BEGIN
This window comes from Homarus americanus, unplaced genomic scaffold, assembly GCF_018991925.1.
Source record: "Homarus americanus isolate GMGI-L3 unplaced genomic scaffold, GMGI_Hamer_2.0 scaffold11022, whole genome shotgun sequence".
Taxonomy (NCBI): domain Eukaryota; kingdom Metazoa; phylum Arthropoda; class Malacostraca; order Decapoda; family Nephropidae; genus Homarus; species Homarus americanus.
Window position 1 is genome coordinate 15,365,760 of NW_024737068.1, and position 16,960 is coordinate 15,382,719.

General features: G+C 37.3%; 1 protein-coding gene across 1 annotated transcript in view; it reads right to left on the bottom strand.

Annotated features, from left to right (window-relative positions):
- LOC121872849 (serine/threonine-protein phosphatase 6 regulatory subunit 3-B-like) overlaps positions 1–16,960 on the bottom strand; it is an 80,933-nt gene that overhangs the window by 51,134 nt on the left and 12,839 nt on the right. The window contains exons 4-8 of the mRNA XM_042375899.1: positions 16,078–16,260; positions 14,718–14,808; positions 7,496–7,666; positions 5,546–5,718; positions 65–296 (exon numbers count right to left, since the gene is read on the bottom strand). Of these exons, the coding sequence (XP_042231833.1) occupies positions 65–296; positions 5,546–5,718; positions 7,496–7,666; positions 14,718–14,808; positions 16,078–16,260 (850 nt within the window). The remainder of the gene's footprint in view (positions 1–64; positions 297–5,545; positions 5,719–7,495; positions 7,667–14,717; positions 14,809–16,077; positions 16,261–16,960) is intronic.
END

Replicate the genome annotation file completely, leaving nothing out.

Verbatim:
This window comes from Homarus americanus, unplaced genomic scaffold, assembly GCF_018991925.1.
Source record: "Homarus americanus isolate GMGI-L3 unplaced genomic scaffold, GMGI_Hamer_2.0 scaffold11022, whole genome shotgun sequence".
Taxonomy (NCBI): domain Eukaryota; kingdom Metazoa; phylum Arthropoda; class Malacostraca; order Decapoda; family Nephropidae; genus Homarus; species Homarus americanus.
Window position 1 is genome coordinate 15,365,760 of NW_024737068.1, and position 16,960 is coordinate 15,382,719.

General features: G+C 37.3%; 1 protein-coding gene across 1 annotated transcript in view; it reads right to left on the bottom strand.

Annotated features, from left to right (window-relative positions):
- LOC121872849 (serine/threonine-protein phosphatase 6 regulatory subunit 3-B-like) overlaps positions 1–16,960 on the bottom strand; it is an 80,933-nt gene that overhangs the window by 51,134 nt on the left and 12,839 nt on the right. The window contains exons 4-8 of the mRNA XM_042375899.1: positions 16,078–16,260; positions 14,718–14,808; positions 7,496–7,666; positions 5,546–5,718; positions 65–296 (exon numbers count right to left, since the gene is read on the bottom strand). Of these exons, the coding sequence (XP_042231833.1) occupies positions 65–296; positions 5,546–5,718; positions 7,496–7,666; positions 14,718–14,808; positions 16,078–16,260 (850 nt within the window). The remainder of the gene's footprint in view (positions 1–64; positions 297–5,545; positions 5,719–7,495; positions 7,667–14,717; positions 14,809–16,077; positions 16,261–16,960) is intronic.